Architectural Pipeline?


#1

I used to do architectural few years ago and usually the architect used to gave me the 3d model in dwg , and then i had to import it on 3dstudio or any other converter to covert it to *.obj and then import it to maya to then do a lot of cleaning welding and normalizing in order to have a clean model to texture and then render.

Recently i got a freelance offer to do 3d for architecture, so i was wondering which pipeline is the most common used in the field nowadays. Because i would like to work my way around the mess that is cleaning the dwg after being imported into 3ds and all the zillion layers most cad softwares create.

i wanna point out that i havent used maya since autodesk bought it and i was wondering if maya reads max models now?

any help in this area would be much apreciated.


#2

Most common pipeline (in my 14 year experience):

2D AutoCAD from architect, modeled correctly by you in 3DS Max, render with Vray or MentalRay.

Less common, but probably more likely in the future:

Revit to 3D AutoCAD, to 3DS Max. Get ready for a heavy model requiring cleanup, unless whoever exported the .dwg file from Revit knew what they were doing (50/50 at best).

Sometimes, you will get a 3D model exported from FormZ. You will probably will have to rebuild most of that model to make it useable in production.

CAD software doesn’t product zillions of layers, poorly trained or inexperienced users create zillions of layers (this includes Revit exports, if you know what you are doing, only the necessary info can be exported).

The biggest problem to watch out for is careless CAD drafters drawing elements with different “z” elevations. Few things will drive you crazy faster than trying to snap to an intersection in plan view when the elements are 200’ apart in elevation.

I’ve never used Maya, so no suggestions there.


#3

Check out the new 3DS MAX 2010 extension package offered to subscription users. We haven´t tested it yet, but it promises further integration of AutoCAD files into 3DS Max.

I you try it, remember to tell us how you would rate the package

Cheers

Chris


#4

I usually get 2D plans from architects. If I get 3D they suck most of the time and require lots of cleaning. It might be even faster to rebuild froms scratch.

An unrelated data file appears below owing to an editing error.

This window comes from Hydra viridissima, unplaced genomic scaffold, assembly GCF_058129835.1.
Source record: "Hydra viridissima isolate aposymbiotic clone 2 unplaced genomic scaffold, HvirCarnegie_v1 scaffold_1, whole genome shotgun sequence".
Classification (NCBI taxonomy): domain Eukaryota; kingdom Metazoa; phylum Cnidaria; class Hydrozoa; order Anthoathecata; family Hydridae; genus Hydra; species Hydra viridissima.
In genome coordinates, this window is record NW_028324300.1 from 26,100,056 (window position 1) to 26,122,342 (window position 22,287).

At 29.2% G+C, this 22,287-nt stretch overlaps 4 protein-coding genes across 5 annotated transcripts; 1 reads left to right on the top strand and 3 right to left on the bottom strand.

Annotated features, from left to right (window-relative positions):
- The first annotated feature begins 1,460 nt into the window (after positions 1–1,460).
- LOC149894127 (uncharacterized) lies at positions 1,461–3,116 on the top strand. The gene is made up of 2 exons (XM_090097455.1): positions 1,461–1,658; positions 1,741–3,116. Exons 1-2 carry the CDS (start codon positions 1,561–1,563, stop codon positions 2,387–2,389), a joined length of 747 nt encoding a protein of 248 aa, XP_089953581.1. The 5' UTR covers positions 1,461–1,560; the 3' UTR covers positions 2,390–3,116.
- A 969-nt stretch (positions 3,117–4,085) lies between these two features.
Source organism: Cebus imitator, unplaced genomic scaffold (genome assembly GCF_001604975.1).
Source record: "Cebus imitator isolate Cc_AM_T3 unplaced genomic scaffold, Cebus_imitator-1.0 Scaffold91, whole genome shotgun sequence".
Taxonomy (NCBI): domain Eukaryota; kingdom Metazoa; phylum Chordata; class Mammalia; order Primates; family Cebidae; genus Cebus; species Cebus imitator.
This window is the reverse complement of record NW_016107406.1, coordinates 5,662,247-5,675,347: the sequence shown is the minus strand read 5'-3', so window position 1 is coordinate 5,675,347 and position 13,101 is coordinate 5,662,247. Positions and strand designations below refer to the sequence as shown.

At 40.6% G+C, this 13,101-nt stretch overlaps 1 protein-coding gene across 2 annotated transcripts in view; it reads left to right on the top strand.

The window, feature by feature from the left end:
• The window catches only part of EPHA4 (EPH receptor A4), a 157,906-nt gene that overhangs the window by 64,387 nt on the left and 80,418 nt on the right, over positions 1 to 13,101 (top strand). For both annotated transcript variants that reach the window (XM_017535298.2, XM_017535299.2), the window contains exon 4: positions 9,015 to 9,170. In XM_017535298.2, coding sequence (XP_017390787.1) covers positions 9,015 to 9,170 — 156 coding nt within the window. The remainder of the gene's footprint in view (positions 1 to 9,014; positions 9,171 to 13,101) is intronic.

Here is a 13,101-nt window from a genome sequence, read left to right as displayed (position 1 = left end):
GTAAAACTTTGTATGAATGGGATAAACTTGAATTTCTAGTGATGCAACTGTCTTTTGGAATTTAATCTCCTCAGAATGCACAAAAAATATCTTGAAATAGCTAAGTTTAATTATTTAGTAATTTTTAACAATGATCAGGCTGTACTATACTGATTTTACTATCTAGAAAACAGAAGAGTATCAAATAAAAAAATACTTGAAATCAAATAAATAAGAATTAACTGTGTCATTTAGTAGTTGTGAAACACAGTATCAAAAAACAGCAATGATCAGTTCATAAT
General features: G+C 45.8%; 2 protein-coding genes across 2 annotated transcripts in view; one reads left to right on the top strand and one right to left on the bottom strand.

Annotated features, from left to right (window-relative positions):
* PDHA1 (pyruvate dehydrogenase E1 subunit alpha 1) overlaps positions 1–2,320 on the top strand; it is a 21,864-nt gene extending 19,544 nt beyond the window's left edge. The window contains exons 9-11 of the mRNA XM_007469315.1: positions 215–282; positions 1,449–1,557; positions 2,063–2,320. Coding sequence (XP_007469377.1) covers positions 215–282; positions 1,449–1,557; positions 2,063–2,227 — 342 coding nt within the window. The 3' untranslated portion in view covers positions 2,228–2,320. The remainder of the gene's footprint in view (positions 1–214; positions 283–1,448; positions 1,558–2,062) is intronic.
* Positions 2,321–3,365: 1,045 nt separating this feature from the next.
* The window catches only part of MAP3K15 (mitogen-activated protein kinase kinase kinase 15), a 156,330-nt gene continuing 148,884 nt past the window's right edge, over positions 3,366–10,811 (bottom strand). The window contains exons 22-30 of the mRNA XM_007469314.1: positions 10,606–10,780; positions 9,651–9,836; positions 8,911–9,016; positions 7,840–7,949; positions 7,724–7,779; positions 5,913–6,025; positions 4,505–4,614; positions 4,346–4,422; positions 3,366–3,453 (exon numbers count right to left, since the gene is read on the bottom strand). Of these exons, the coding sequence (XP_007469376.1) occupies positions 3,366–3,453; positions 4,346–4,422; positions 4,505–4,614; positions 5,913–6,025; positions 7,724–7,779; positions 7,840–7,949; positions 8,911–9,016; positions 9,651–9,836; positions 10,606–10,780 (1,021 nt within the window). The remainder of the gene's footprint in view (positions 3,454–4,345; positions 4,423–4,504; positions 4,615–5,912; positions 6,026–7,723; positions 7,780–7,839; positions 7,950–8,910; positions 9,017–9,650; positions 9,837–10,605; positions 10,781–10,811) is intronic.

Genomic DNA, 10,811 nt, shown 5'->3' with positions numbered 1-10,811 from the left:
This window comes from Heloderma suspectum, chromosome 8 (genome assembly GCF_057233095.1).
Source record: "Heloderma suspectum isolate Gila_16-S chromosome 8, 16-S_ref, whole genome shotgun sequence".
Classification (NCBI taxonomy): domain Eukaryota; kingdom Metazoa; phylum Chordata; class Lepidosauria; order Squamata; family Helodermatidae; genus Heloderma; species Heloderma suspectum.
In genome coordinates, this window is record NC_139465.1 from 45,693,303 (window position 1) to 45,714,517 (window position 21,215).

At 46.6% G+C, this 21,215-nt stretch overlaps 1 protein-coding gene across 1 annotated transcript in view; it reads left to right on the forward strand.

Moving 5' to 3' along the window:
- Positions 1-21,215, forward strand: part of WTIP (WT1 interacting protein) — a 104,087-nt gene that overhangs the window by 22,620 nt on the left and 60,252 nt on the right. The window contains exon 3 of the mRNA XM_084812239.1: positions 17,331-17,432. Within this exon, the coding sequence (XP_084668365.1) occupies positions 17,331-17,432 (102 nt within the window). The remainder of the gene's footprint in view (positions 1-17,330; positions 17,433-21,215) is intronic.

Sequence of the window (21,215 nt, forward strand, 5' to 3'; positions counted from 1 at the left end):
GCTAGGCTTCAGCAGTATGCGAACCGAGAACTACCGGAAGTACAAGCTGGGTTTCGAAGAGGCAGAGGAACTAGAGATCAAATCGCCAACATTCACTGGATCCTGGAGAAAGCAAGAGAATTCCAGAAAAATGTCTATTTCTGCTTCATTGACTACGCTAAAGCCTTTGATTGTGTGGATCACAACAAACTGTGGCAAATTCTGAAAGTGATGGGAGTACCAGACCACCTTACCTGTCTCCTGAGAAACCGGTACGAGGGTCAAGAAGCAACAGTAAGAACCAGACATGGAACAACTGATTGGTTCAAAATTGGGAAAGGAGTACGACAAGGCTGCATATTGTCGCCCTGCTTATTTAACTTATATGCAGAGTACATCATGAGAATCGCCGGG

So my workflow goes something like this most of the time:

  • load 2D plans in Illustrator.
  • clean up plans
  • save as Illustrator v8 file
  • import in 3D package
  • model, texture, light, render etc…

Cheers, Florian


#5

2d CAD file from architect
Convert in AcmeCAD or Illustrator to suitable format for import to 3d software
Import into 3d software, convert to correct scale
Use CAD data as reference to model 3d building

or

sketchup file from architect
convert to usable format for 3d software
import into 3d software, convert to correct scale
use model as reference to build decent 3d building

I’ve yet to know an architect that realises that AutoCAD can produce 3d models so you’re pretty lucky. I wish that they could work in 3d because it would prevent them from supplying elevations that don’t line up. I’ve had 3d models from AutoCAD for engineering projects and they’re quite nasty, I’ve used Rhino to convert them but the meshes are still very dense and require some clean-up.


#6

Clean up dwg file -> file link mngr. to 3ds max (not sure what all the need is for converting files formats) -> model -> uvw -> text’r -> light -> render.

I can certainly imagine working freelance you’ll see a vast array of quality of dwg’s. I work in house for an architect, so any of the stuff I’m working off of was done either by myself or a co-worker. So if there’s “crap” they’re going to here about it. If it was my ‘crap’, well, of course I’d keep that to myself. :wink: